If Slugcatcher’s interpretation of recent events is correct then Mari Alkatiri, Prime Minister of East Timor, is struggling to graduate from L-Plates – and possibly condemning his country to becoming the perpetual holder of the title of “world’s poorest”.
Last week, Alkatiri and his advisers, fired off their latest salvo in the great debate over the Sunrise gasfield development, and added a fresh claim about East Timor being entitled to back payment of royalties.
The view from Dili is that it ought to be paid about $3 billion by the Australian Government and assorted Timor Sea oil producers – and that the Sunrise onshore processing facilities ought to be located in their country and not in Australia.
The core argument from Alkatiri is that Australia has been getting an unfair share of the proceeds from oil and gas developments in the Timor Sea as a result of an international seabed agreement signed with Indonesia, the former occupying power in East Timor.
In its most simplistic form, it is easy to sympathise with the views of Alkatiri. His country is poor, freshly liberated, and needs on-going help.
On the other hand, the seabed deal is legal, long-standing, Australia has done more than its fair share to help East Timor, and is offering a disproportionate share of royalties from the Sunrise and other developments – should the developments proceed.
As Slugcatcher noted here in early August, Alkatiri is in grave danger of over-selling his hand because a bunch of high-paid advisers think they can embarrass the Australian Government into giving away more of the Timor Sea prize – perhaps the lot.
This is a mistake of massive proportions for two very simple reasons: First, Alkatiri’s audience in Australia is not sympathetic (nor is it in Indonesia). Second, Sunrise is important to him, but it is just another potential gasfield development to Australia which is littered with undeveloped gasfields.
No one doubts that East Timor is poor and needs help. But, that view does not go as far as re-writing legal agreements, or turning international seabed law on its head.
For Alkatiri, and his impoverished countrymen, the next few weeks are critical. Gas is in high demand around the world. Sunrise is poised to be developed, and East Timor is on the cusp to stitching up a future income stream which will meet much of its budgetary needs for decades to come.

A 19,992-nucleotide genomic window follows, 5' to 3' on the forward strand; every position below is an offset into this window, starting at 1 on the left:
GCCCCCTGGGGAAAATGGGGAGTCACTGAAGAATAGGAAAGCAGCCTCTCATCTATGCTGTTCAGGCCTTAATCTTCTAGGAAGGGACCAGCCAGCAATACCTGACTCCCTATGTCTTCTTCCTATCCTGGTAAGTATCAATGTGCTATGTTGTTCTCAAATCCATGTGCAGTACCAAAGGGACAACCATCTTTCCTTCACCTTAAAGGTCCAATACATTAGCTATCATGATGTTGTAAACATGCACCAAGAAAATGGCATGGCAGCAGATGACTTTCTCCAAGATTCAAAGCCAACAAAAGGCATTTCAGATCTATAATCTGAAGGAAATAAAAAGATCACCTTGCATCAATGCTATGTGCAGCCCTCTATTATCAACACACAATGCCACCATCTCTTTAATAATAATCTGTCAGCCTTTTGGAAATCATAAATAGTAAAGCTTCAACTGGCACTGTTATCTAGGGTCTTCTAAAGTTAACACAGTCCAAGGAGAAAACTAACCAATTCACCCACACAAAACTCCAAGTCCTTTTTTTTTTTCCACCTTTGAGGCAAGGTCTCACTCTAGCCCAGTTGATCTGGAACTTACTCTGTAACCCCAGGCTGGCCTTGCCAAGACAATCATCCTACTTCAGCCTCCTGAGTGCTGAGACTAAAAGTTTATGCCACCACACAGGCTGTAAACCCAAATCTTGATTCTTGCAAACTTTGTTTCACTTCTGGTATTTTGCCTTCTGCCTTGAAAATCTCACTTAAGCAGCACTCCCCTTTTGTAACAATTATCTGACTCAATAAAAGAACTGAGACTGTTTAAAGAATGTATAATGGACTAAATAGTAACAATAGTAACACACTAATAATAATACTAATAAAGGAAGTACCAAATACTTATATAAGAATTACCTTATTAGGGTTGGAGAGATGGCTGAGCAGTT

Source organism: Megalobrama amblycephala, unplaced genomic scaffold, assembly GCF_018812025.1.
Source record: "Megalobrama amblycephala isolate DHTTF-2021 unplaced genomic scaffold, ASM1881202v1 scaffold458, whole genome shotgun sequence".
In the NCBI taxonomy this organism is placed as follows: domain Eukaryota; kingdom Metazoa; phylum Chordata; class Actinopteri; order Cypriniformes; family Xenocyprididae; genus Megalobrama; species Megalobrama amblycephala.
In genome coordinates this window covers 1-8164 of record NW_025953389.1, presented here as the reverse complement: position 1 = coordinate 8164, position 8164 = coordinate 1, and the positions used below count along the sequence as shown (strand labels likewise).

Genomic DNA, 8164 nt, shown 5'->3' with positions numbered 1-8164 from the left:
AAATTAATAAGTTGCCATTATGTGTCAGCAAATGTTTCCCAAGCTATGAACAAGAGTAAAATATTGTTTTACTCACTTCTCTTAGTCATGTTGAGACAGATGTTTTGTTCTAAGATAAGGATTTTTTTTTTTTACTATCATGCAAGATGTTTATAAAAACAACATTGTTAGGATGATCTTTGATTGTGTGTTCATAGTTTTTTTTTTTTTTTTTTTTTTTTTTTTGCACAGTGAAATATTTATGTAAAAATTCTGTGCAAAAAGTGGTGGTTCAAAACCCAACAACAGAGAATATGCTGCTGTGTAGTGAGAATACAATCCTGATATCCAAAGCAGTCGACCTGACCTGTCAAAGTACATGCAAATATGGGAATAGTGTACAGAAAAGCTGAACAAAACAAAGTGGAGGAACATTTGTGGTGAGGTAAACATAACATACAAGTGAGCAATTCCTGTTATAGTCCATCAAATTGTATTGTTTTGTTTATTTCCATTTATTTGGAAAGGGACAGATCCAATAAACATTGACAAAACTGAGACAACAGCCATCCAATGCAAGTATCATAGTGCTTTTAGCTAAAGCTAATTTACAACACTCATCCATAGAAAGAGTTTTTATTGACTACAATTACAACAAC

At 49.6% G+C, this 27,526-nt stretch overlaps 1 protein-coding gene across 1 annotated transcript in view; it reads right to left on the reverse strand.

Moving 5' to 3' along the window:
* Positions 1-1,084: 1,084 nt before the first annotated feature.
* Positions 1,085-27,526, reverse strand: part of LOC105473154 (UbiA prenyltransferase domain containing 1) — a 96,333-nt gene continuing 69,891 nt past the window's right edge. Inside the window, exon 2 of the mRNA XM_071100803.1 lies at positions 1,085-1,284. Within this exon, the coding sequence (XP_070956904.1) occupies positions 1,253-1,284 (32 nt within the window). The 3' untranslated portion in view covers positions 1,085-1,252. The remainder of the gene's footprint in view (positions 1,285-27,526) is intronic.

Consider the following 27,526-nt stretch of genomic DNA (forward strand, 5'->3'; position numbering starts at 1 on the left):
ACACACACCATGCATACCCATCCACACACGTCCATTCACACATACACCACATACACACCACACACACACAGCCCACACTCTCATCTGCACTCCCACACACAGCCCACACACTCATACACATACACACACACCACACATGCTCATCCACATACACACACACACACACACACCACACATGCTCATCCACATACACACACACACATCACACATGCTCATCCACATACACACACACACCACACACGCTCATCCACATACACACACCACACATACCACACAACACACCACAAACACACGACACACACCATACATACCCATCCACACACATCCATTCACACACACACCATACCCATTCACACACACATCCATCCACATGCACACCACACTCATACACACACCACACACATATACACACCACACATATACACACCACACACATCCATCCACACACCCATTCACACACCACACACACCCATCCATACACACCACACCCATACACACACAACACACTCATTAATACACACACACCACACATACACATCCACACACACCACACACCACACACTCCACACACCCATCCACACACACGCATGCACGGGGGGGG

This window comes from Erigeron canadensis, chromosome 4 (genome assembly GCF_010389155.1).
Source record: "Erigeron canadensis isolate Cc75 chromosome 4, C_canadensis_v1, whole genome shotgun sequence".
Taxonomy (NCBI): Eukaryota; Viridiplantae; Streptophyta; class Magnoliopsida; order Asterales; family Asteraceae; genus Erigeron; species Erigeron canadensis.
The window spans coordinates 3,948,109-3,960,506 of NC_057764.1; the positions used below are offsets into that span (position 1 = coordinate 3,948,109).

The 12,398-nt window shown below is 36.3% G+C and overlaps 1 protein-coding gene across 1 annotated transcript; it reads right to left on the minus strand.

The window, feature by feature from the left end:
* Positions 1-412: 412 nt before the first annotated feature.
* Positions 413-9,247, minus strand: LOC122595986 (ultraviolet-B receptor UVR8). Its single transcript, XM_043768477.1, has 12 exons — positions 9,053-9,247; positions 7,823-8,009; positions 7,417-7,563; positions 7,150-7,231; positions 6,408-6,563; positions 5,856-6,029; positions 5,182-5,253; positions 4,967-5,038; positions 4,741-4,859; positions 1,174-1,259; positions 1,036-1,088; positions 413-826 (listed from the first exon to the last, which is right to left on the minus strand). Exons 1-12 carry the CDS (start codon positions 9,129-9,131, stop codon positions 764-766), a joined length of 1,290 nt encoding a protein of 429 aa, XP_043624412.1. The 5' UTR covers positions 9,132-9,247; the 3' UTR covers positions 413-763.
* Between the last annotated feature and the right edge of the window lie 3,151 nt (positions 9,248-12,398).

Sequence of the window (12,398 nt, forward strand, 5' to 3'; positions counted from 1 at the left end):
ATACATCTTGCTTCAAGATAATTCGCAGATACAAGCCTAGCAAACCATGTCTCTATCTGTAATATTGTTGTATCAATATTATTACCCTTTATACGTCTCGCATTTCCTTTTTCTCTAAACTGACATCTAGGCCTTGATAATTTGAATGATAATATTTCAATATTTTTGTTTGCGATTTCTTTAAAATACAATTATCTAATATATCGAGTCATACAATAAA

But, by pushing for unrealistic goals, especially the nonsense of locating the gas processing plant in East Timor, there is a very real chance that Woodside and the Australian Government will simply walk away.
The Australian Government will say “we tried”. The Indonesians will say “we told you so”. And, the rest of the world will go “tut tut”, now let’s focus on the bigger questions of global terrorism, and where is East Timor anyway?
Woodside will echo all of the above views, put its Sunrise plans back in the bottom drawer of the filing cabinet, and pull out the drawer marked Browse Basin which contains the Brecknock and Scott Reef gasfields, and about 20 trillion cubic feet of gas, totally inside Australian waters and offering customers a chance to participate in a project without the sovereign risk element being promoted by Alkatiri.
Slugcatcher’s advice to the advisers of the East Timorese Prime Minister, available free of charge, is ‘grab a reality check.” The world, led by Australia, has freed your country. Not everything is precisely how you would like it - does any country possess the cake and the ability to eat it (crumbfree) concurrently?
You are turning East Timor into just another dodgy little speck on the map which will never attract foreign investment because you’re just too hard to deal with, and you raise the spectre of asset appropriation and/or nationalisation at a time when the world craves certainty, reliability and consistency.
If Slugcatcher was a betting man, he reckons Woodside’s Don Voelte is awfully close to telling his staff to close the Sunrise file and to move on to deals which can be completed.